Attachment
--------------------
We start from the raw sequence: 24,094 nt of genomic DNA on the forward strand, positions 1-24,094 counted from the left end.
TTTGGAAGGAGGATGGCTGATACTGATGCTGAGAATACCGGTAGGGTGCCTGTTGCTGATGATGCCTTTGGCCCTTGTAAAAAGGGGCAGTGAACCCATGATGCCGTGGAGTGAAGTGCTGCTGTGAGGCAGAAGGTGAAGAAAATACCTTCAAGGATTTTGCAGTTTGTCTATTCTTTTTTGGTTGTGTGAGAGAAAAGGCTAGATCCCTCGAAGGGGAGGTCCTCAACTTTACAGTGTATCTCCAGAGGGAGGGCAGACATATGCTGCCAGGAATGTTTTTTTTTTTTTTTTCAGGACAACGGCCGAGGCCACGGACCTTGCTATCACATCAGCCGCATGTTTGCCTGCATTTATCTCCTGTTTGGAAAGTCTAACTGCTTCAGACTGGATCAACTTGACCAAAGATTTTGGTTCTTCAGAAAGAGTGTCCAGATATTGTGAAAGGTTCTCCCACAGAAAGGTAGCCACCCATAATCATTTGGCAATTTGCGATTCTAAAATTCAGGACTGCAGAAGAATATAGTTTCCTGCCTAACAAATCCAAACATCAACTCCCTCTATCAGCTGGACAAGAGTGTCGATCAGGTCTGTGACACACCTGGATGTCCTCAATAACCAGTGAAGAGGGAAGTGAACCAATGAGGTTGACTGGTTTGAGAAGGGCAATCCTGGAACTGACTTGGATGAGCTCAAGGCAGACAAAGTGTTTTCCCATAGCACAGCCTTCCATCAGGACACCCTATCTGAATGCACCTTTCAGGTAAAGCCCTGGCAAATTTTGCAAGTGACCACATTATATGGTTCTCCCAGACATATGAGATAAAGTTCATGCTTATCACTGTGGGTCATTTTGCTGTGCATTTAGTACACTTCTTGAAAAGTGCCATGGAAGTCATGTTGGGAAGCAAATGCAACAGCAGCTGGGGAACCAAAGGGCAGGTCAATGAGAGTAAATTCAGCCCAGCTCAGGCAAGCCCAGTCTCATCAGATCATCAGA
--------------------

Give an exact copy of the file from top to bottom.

We start from the raw sequence: 24,094 nt of genomic DNA on the forward strand, positions 1-24,094 counted from the left end.
TTTGGAAGGAGGATGGCTGATACTGATGCTGAGAATACCGGTAGGGTGCCTGTTGCTGATGATGCCTTTGGCCCTTGTAAAAAGGGGCAGTGAACCCATGATGCCGTGGAGTGAAGTGCTGCTGTGAGGCAGAAGGTGAAGAAAATACCTTCAAGGATTTTGCAGTTTGTCTATTCTTTTTTGGTTGTGTGAGAGAAAAGGCTAGATCCCTCGAAGGGGAGGTCCTCAACTTTACAGTGTATCTCCAGAGGGAGGGCAGACATATGCTGCCAGGAATGTTTTTTTTTTTTTTTTCAGGACAACGGCCGAGGCCACGGACCTTGCTATCACATCAGCCGCATGTTTGCCTGCATTTATCTCCTGTTTGGAAAGTCTAACTGCTTCAGACTGGATCAACTTGACCAAAGATTTTGGTTCTTCAGAAAGAGTGTCCAGATATTGTGAAAGGTTCTCCCACAGAAAGGTAGCCACCCATAATCATTTGGCAATTTGCGATTCTAAAATTCAGGACTGCAGAAGAATATAGTTTCCTGCCTAACAAATCCAAACATCAACTCCCTCTATCAGCTGGACAAGAGTGTCGATCAGGTCTGTGACACACCTGGATGTCCTCAATAACCAGTGAAGAGGGAAGTGAACCAATGAGGTTGACTGGTTTGAGAAGGGCAATCCTGGAACTGACTTGGATGAGCTCAAGGCAGACAAAGTGTTTTCCCATAGCACAGCCTTCCATCAGGACACCCTATCTGAATGCACCTTTCAGGTAAAGCCCTGGCAAATTTTGCAAGTGACCACATTATATGGTTCTCCCAGACATATGAGATAAAGTTCATGCTTATCACTGTGGGTCATTTTGCTGTGCATTTAGTACACTTCTTGAAAAGTGCCATGGAAGTCATGTTGGGAAGCAAATGCAACAGCAGCTGGGGAACCAAAGGGCAGGTCAATGAGAGTAAATTCAGCCCAGCTCAGGCAAGCCCAGTCTCATCAGATCATCAGA